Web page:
The Employers' Federation of Ceylon

Home EFC News Private sector told to end reliance on protectionism
Private sector told to end reliance on protectionism PDF Print E-mail
Thursday, 28 November 2019 00:00

Shah says local firms failed to become global corporates due to protectionist measures and non-competitiveness 
Stresses competition in the future will come from unexpected players, driven by technology 
Notes there will be more emphasis on data in the future
Sri Lanka’s private sector was told last week to redefine its business model which is heavily reliant on protectionism, and to make the transition towards sustainable and competitive enterprises, attracting employees from the unproductive to the productive industries in the private sector.

“In the past, the success in the private sector or the majority in the private sector have succeeded due to protectionism. Protection was defined as high import tariff and preventing foreign investment into our economy. This is how we have defined protection in the past.

However, if we continue to define protection in this form, we will not be able to compete in global markets, and we will not be able to create jobs for people to move out of agriculture, public service in order to accommodate the returning Sri Lankan expats,” Lion Brewery CEO Suresh Shah asserted.
He shared these views delivering the keynote speech at the Employers’ Symposium 2019, themed “An Agenda for Change” organised by the Employers’ Federation of Ceylon in Colombo last Friday.
Comparing leading global corporates such as Apple, Google and Amazon with Sri Lankan firms, he pointed out that local firms failed to become global corporates as they are depended on protectionist measures.

“How many of these organisations had the kind of protection that our private sector had? Nothing, they didn’t have any protection at all. How did they succeed? They succeeded because they were competitive, productive, aggressive, creative and innovative businesses.
“We fundamentally redefine protection as sustainability, to be sustainable enterprises. If not, we will not be sufficiently geared to meet the competitive challenges which the private sector needs to take on as we move forward,” he elaborated.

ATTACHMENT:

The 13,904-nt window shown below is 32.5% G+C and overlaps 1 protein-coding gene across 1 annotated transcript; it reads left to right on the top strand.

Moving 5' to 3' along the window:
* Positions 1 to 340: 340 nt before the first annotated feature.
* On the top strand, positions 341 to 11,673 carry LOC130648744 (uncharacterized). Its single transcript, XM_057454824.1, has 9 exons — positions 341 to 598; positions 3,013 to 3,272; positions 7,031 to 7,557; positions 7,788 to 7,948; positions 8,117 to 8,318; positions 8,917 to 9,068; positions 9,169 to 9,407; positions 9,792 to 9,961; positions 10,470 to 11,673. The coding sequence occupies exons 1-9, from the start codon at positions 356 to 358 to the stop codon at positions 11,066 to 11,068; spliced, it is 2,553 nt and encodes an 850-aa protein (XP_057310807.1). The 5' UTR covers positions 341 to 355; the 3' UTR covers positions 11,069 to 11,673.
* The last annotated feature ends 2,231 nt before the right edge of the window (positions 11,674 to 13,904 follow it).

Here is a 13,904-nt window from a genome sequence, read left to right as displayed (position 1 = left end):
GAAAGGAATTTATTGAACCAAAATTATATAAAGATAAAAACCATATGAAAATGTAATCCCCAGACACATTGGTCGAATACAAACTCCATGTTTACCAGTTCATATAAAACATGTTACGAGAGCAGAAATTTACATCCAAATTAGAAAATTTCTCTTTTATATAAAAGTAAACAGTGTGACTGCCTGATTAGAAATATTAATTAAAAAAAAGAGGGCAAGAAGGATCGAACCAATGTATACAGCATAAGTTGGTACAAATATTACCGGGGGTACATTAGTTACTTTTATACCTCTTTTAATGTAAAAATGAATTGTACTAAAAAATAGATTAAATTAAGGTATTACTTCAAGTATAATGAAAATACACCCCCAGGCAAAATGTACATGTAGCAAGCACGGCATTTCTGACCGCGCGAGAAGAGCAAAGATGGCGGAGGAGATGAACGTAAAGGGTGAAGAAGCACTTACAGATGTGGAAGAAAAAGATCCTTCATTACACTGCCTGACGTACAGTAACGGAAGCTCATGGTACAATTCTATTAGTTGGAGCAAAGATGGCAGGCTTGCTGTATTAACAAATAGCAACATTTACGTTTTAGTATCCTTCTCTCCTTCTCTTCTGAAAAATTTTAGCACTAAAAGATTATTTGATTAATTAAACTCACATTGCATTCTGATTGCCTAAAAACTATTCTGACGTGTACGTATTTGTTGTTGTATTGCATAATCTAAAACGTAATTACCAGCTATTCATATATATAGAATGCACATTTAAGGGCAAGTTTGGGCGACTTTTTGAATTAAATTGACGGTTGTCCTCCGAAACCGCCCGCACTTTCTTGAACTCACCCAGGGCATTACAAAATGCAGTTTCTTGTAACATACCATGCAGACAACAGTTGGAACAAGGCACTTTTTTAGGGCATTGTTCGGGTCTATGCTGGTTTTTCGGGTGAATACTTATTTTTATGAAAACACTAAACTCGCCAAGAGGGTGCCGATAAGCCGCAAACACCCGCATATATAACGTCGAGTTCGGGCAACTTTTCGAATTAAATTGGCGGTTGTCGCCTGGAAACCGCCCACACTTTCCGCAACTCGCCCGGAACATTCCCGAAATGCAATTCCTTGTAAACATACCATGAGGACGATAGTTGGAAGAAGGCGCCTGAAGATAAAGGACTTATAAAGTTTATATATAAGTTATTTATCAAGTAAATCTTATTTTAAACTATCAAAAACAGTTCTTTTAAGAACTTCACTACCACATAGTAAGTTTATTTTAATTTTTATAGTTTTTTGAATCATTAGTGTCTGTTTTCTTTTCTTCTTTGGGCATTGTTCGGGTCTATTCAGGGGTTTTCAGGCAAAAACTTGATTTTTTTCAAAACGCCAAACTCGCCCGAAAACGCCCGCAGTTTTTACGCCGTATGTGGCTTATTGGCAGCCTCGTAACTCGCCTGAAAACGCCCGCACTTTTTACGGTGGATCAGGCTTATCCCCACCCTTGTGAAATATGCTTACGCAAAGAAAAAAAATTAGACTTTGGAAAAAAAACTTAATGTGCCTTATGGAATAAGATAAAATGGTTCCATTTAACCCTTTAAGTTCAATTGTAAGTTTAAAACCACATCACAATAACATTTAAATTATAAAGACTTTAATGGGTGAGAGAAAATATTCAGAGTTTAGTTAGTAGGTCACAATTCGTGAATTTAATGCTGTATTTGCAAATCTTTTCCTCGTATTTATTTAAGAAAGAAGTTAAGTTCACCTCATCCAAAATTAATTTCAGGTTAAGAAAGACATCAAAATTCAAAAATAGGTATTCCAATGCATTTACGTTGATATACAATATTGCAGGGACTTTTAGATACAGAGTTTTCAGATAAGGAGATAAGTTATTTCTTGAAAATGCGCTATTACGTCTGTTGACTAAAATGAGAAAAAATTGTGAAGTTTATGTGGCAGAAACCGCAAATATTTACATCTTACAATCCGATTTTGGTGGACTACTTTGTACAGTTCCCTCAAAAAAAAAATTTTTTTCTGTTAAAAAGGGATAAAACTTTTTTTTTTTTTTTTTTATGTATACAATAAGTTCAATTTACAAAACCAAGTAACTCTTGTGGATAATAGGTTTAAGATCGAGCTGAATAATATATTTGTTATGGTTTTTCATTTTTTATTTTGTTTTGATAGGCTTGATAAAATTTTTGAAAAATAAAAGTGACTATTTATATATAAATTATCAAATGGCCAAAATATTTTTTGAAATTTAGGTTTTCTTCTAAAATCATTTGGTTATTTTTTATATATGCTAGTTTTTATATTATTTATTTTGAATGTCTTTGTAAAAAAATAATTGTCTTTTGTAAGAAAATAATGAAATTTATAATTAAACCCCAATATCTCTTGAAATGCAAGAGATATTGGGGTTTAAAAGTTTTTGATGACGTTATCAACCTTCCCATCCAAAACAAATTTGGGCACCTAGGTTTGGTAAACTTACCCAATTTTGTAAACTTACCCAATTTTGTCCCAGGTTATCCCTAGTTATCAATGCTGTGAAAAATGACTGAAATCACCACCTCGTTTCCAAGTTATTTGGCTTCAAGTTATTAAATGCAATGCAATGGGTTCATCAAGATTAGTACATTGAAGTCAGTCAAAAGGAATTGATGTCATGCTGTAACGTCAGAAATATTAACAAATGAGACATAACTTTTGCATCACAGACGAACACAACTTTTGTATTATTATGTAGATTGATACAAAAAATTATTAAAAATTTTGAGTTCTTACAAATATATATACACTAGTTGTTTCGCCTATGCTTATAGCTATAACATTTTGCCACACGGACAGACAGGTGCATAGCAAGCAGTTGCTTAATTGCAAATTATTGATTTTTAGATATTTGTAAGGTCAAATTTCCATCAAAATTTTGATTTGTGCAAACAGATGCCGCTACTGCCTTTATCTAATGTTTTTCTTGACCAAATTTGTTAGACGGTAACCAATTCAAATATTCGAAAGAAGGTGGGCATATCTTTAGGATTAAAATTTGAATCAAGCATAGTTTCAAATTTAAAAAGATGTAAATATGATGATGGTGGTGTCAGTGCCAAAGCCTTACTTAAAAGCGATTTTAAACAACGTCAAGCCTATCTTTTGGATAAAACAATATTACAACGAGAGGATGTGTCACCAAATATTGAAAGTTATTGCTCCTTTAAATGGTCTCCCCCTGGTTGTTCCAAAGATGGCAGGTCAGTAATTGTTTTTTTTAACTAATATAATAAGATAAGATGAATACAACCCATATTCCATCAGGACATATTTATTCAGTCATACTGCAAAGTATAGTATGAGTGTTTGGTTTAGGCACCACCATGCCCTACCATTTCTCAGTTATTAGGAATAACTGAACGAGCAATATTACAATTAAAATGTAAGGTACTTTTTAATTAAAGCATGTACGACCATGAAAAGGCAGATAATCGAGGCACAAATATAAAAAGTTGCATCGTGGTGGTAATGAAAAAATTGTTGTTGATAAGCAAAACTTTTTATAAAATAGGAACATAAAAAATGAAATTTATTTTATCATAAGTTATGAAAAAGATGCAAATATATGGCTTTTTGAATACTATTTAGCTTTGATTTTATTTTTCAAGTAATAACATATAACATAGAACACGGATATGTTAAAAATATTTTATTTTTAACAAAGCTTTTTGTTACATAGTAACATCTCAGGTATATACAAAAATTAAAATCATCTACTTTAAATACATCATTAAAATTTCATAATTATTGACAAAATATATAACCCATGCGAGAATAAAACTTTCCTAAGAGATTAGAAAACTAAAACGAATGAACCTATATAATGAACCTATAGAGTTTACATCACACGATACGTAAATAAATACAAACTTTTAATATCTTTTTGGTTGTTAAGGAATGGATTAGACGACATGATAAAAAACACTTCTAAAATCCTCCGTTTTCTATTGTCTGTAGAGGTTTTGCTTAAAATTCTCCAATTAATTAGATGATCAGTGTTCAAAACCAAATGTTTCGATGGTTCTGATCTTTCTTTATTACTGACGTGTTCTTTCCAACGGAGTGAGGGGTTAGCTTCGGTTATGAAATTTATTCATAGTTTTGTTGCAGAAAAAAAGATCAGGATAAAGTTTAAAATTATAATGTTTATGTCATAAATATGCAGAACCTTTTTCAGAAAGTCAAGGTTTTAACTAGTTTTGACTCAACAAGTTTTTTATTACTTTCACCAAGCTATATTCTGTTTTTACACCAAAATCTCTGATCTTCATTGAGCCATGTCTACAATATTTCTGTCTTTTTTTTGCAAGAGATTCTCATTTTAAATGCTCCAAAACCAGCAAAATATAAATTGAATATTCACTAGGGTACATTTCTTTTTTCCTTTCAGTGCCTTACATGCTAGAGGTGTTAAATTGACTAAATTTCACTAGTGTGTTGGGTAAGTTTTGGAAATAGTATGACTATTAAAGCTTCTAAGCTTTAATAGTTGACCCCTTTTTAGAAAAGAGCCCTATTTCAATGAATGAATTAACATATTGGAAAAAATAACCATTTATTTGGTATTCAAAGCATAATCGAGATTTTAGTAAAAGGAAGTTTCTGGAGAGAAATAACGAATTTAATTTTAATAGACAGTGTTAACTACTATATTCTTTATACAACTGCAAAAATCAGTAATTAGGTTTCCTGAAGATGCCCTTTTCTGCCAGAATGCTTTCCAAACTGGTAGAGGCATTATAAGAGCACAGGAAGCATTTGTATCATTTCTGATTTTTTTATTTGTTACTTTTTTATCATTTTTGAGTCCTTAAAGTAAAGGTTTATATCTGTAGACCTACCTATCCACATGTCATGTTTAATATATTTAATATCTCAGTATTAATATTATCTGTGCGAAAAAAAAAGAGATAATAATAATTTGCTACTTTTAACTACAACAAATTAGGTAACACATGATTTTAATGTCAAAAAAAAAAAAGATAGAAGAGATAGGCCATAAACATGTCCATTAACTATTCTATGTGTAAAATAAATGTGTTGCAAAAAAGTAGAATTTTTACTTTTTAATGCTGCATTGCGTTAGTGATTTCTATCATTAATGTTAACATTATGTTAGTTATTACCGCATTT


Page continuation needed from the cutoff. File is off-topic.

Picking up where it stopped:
By becoming sustainable and competitive enterprises moving away from protectionism, Shah believed that Sri Lankan private sector will be geared to create employment opportunities for Sri Lankans who are employed in agriculture, public services and for low-skilled and under-paid Sri Lankans expatriate workers.

“Around 27 percent of the population is in agriculture contributing 7 percent to the GDP. We cannot bump up the agriculture sector contribution to over 10 percent of GDP. Therefore, we still can’t have 27 percent of the population in agriculture contributing 10 percent of GDP. We need to bring it down to 15 percent or even 12 percent of our population. They need to be accommodated in some kind of productive and sustainable employment.

We have about 1.5 million in the public service including 300,000 in security forces. However, the requirement for the country is estimated at 600,000. We need to cut down 1.2 million to 600,000. We need to accommodate them in productive, sustainable employment. That will only come with investments in to our economy,” he said.

Shah also emphasised that competition in the future will come from unexpected players, driven by technology. Hence, he urged Sri Lanka’s private sector to be prepared for such surprises.
“Competition comes from most surprising places. It will come from some place, which would completely take us by surprise.

“In the Sri Lankan context, there is this well reputed fast food chain that has lost about 30-40 percent of its revenue very recently. The competition has come from Ubereats.
Therefore, the competition comes from sources that we cannot simply anticipate at this moment,” he illustrated.

Moving forward, Shah was optimistic that more Sri Lankan females would join the labour force bringing diversity to many workplaces in Sri Lanka. Thus, he urged the private sector focus on corporate infrastructure to welcome an uptick in female labour force participation.

“Is our corporate infrastructure sufficient to accommodate and welcome the gender balance that we will see in the future? That’s something we all in the private sector need to consider. This is a change that will happen and this is a change that we must welcome,” he stressed.

He also outlined that the patterns of globalisations has been sifting during past several years towards data and developing economics.“Going forward, the patterns of globalisation will change. We always thought globalisation in the form of goods and services. We also thought of globalisation in the forms of big Western companies entering this part of the world. Both these patterns will change.

Moving forward, the emphasis will be more on data. For an example, from 2005-2017, cross border bandwidth has increased 148 times to 700 terabytes per second today. This will not replace the good and services trade, but will be an addition to goods and services, trade,” he added.

scroll back to top
Last Updated on Wednesday, 04 December 2019 09:37